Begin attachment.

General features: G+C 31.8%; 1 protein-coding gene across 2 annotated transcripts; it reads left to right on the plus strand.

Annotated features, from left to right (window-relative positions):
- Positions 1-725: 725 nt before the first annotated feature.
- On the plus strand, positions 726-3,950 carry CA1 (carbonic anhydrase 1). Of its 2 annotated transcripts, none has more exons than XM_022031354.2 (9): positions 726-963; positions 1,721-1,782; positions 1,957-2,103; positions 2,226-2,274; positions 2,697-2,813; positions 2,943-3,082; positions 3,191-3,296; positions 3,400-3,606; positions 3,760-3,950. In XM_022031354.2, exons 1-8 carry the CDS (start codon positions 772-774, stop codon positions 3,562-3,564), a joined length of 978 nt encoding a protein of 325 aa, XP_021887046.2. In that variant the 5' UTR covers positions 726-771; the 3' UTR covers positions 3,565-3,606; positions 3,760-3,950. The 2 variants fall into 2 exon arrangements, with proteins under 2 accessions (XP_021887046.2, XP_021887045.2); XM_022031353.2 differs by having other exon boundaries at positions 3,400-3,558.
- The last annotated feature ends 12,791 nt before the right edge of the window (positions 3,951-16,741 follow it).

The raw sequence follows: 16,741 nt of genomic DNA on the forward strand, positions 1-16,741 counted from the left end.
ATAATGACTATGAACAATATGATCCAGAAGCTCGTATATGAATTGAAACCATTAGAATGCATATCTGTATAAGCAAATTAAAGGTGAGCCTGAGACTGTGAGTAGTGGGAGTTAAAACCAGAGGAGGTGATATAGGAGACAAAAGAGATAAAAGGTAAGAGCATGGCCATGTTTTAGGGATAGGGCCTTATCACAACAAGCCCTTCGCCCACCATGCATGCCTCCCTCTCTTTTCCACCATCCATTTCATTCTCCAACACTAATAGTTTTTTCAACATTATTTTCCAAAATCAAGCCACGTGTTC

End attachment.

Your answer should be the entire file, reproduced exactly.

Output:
General features: G+C 31.8%; 1 protein-coding gene across 2 annotated transcripts; it reads left to right on the plus strand.

Annotated features, from left to right (window-relative positions):
- Positions 1-725: 725 nt before the first annotated feature.
- On the plus strand, positions 726-3,950 carry CA1 (carbonic anhydrase 1). Of its 2 annotated transcripts, none has more exons than XM_022031354.2 (9): positions 726-963; positions 1,721-1,782; positions 1,957-2,103; positions 2,226-2,274; positions 2,697-2,813; positions 2,943-3,082; positions 3,191-3,296; positions 3,400-3,606; positions 3,760-3,950. In XM_022031354.2, exons 1-8 carry the CDS (start codon positions 772-774, stop codon positions 3,562-3,564), a joined length of 978 nt encoding a protein of 325 aa, XP_021887046.2. In that variant the 5' UTR covers positions 726-771; the 3' UTR covers positions 3,565-3,606; positions 3,760-3,950. The 2 variants fall into 2 exon arrangements, with proteins under 2 accessions (XP_021887046.2, XP_021887045.2); XM_022031353.2 differs by having other exon boundaries at positions 3,400-3,558.
- The last annotated feature ends 12,791 nt before the right edge of the window (positions 3,951-16,741 follow it).

The raw sequence follows: 16,741 nt of genomic DNA on the forward strand, positions 1-16,741 counted from the left end.
ATAATGACTATGAACAATATGATCCAGAAGCTCGTATATGAATTGAAACCATTAGAATGCATATCTGTATAAGCAAATTAAAGGTGAGCCTGAGACTGTGAGTAGTGGGAGTTAAAACCAGAGGAGGTGATATAGGAGACAAAAGAGATAAAAGGTAAGAGCATGGCCATGTTTTAGGGATAGGGCCTTATCACAACAAGCCCTTCGCCCACCATGCATGCCTCCCTCTCTTTTCCACCATCCATTTCATTCTCCAACACTAATAGTTTTTTCAACATTATTTTCCAAAATCAAGCCACGTGTTC